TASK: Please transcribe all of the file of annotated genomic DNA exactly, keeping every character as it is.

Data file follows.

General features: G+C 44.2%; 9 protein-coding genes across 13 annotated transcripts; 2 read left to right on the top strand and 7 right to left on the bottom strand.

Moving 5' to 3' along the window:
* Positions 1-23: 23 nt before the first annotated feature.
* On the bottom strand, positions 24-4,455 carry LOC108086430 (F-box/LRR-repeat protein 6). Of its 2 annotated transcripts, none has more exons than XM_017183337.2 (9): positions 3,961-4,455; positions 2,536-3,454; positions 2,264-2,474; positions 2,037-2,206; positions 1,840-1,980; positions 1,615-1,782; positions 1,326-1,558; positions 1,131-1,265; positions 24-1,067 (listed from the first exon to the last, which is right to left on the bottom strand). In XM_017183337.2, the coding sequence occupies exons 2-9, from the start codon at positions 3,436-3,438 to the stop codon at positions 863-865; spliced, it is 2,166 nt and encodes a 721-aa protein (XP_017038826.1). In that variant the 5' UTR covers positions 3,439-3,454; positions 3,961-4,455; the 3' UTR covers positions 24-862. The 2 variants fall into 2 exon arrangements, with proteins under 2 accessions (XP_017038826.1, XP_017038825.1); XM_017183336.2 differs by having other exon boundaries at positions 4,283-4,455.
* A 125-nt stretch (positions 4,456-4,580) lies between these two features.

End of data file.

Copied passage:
General features: G+C 44.2%; 9 protein-coding genes across 13 annotated transcripts; 2 read left to right on the top strand and 7 right to left on the bottom strand.

Moving 5' to 3' along the window:
* Positions 1-23: 23 nt before the first annotated feature.
* On the bottom strand, positions 24-4,455 carry LOC108086430 (F-box/LRR-repeat protein 6). Of its 2 annotated transcripts, none has more exons than XM_017183337.2 (9): positions 3,961-4,455; positions 2,536-3,454; positions 2,264-2,474; positions 2,037-2,206; positions 1,840-1,980; positions 1,615-1,782; positions 1,326-1,558; positions 1,131-1,265; positions 24-1,067 (listed from the first exon to the last, which is right to left on the bottom strand). In XM_017183337.2, the coding sequence occupies exons 2-9, from the start codon at positions 3,436-3,438 to the stop codon at positions 863-865; spliced, it is 2,166 nt and encodes a 721-aa protein (XP_017038826.1). In that variant the 5' UTR covers positions 3,439-3,454; positions 3,961-4,455; the 3' UTR covers positions 24-862. The 2 variants fall into 2 exon arrangements, with proteins under 2 accessions (XP_017038826.1, XP_017038825.1); XM_017183336.2 differs by having other exon boundaries at positions 4,283-4,455.
* A 125-nt stretch (positions 4,456-4,580) lies between these two features.